Art History Research Databases

The Frick Collection and Frick Art Reference Library publish the following unique databases for researchers in the history of art. For more information about the art objects in the museum collection, go to the museum collection database.

To search across all research databases, use the Google site search below.

©The National Archives and Records Administration

Archives Directory for the History of Collecting in America

A database of dealer and collector archives consolidating information about repositories, dealers, collectors, and dealer archives (including dealer photograph archives). This tool provides essential information for scholars working in the fast-growing field of the history of collecting.
Rembrandt Harmensz. van Rijn, Nicolaes Ruts, 1631, oil on mahogany panel

The Montias Database of 17th Century Dutch Art Inventories

The Frick Art Reference Library hosts a unique database of inventories of Dutch 16th and 17th century art collections compiled by late Yale University Professor John Michael Montias. Drawn largely from the Gemeentearchief (now known as the Stadsarchief) in Amsterdam, these inventories contain a wealth of information that can elucidate patterns of buying, selling, inventorying and collecting art in Holland during the sixteenth and seventeenth centuries.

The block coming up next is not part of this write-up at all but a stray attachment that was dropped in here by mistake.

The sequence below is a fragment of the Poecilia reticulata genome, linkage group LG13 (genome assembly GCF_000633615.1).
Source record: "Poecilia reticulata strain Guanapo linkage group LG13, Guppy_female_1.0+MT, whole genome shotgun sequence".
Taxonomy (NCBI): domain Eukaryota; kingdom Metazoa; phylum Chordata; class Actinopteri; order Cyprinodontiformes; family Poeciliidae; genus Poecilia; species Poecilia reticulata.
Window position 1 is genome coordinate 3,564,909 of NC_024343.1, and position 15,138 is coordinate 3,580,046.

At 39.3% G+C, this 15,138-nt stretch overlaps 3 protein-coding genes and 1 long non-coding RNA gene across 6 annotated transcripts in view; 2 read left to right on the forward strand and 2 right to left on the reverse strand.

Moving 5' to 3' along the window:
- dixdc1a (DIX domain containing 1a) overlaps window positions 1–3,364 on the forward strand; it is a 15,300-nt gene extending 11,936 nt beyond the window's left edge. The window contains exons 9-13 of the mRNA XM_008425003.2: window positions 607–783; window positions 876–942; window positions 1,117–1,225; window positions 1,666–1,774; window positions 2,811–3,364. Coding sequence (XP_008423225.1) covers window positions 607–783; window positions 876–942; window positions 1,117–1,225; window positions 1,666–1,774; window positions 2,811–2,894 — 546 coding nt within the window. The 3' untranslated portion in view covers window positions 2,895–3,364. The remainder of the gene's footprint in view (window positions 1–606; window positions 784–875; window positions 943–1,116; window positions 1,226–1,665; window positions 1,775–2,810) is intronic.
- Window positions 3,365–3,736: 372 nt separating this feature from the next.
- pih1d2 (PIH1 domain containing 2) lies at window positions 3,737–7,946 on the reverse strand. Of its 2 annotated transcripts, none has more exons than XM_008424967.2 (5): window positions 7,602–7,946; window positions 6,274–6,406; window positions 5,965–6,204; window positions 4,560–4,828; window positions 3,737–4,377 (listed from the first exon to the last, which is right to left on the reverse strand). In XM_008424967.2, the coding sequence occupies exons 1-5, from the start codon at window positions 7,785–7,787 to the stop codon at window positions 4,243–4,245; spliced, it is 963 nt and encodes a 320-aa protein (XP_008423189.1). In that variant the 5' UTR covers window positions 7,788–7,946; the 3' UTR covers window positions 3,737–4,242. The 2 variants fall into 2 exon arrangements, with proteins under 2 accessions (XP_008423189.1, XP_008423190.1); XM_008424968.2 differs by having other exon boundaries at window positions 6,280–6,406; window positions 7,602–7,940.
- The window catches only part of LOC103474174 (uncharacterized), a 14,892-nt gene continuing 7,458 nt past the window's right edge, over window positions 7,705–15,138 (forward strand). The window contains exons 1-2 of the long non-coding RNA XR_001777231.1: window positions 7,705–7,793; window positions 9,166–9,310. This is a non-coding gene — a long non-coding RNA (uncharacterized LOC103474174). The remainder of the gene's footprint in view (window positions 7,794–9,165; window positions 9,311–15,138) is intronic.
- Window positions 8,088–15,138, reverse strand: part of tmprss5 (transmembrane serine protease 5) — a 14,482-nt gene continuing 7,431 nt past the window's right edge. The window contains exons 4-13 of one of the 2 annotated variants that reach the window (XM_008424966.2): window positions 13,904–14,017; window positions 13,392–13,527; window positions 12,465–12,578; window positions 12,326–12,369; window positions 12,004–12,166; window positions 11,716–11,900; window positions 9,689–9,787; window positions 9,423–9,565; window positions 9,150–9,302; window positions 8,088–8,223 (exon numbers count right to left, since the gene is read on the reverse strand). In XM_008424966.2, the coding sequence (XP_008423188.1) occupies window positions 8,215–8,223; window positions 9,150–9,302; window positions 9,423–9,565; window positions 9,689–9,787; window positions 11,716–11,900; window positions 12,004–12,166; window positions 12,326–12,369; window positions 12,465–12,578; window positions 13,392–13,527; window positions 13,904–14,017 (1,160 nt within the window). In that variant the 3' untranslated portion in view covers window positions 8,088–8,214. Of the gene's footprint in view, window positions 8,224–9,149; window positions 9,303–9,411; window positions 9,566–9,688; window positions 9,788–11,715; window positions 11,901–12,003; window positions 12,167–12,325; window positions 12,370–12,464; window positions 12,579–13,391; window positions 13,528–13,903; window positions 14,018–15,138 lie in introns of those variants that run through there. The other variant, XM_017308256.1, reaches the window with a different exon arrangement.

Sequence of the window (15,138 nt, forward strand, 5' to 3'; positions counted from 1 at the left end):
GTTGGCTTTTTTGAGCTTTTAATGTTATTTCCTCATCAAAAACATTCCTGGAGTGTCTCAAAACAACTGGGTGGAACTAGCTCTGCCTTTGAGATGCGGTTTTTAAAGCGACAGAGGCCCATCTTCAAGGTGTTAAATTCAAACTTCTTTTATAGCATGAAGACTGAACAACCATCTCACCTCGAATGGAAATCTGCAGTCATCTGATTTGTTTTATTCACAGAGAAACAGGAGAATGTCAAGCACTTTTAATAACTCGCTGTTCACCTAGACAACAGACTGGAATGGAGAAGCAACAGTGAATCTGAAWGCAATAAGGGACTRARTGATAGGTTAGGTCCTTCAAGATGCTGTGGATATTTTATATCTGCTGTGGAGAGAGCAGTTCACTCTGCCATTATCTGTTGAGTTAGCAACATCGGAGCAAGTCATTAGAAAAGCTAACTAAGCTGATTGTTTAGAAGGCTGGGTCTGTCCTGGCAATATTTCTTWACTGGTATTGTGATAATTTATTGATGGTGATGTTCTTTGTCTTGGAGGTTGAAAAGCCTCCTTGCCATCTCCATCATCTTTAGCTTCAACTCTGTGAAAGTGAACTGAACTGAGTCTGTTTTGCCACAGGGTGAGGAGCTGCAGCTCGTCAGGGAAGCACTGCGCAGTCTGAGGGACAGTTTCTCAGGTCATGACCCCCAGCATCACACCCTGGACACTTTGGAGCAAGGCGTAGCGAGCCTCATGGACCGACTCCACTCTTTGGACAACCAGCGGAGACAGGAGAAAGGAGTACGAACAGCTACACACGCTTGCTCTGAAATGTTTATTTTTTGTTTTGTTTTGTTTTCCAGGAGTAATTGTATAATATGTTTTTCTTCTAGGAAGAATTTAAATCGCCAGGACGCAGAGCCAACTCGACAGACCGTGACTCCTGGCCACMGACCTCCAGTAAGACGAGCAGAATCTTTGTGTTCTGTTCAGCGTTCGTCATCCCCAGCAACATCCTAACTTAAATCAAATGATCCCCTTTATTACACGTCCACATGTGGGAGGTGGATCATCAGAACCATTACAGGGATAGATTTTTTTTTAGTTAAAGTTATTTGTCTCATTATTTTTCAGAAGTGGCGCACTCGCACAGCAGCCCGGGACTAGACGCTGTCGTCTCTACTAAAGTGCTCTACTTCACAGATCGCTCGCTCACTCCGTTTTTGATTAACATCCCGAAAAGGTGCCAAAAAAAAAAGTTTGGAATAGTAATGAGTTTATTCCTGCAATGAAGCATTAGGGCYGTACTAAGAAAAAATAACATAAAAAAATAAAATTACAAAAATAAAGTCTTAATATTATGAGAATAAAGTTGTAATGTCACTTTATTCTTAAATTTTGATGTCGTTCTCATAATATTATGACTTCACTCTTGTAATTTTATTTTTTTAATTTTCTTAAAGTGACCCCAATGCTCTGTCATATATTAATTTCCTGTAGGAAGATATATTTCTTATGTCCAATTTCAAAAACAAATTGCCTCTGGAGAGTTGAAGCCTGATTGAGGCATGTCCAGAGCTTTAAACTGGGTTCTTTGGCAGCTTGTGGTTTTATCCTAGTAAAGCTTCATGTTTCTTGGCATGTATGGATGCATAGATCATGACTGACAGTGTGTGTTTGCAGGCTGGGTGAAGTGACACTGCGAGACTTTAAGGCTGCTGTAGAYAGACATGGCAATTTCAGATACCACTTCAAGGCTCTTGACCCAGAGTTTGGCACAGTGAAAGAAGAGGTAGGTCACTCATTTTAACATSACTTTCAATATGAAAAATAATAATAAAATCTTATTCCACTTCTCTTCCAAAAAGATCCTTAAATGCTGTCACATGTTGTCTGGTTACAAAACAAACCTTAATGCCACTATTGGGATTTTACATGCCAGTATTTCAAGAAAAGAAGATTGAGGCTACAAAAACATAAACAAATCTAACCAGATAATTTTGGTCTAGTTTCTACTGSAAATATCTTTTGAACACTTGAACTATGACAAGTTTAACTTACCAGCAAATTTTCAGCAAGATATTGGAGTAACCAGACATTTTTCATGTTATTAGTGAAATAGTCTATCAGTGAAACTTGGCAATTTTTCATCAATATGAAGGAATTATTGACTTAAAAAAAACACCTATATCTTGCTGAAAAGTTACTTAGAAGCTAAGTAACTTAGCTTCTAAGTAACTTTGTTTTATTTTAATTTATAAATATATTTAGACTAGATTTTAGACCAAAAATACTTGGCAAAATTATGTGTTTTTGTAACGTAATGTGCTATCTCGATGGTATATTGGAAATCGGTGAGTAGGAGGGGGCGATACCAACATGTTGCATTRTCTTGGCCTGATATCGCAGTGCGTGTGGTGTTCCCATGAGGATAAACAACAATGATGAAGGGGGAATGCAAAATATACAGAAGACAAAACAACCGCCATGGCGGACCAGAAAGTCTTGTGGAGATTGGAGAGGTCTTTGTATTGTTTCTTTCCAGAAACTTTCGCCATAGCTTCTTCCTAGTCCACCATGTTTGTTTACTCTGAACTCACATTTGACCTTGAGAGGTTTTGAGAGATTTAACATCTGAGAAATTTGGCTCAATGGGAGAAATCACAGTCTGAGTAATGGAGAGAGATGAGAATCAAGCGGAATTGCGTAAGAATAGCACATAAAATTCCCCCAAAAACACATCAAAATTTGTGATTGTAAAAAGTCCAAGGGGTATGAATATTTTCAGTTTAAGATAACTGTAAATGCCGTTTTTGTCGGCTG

El Greco, St. Jerome, oil on canvas

Spanish Artists from the Fourth to the Twentieth Century: A Critical Dictionary

A dictionary providing essential bibliographic information on more than 5,000 Spanish artists, including comprehensive lists of alternate forms of artist surnames. Since its first publication in 1996, it has been widely acclaimed not only as a valuable reference tool but also as a thorough review of scholarly opinion regarding the artistic identities of numerous anonymous masters.
American School, Ellen Douglas Mitchell and Caroline Mitchell, oil on canvas

The Frick Digital Image Archive (

This site enables visitors to browse and download jpegs of large format digital files (including rare books and photographs). The 57,000 large-format negatives that comprise the bulk of this collection are, for the most part, unique visual records of lesser-known and previously unpublished works of art. The most substantial section of the collection is composed of negatives from the American campaigns. Between 1922 and 1967, Frick staff photographers conducted field trips to document works of art, primarily early American portraits, in American collections.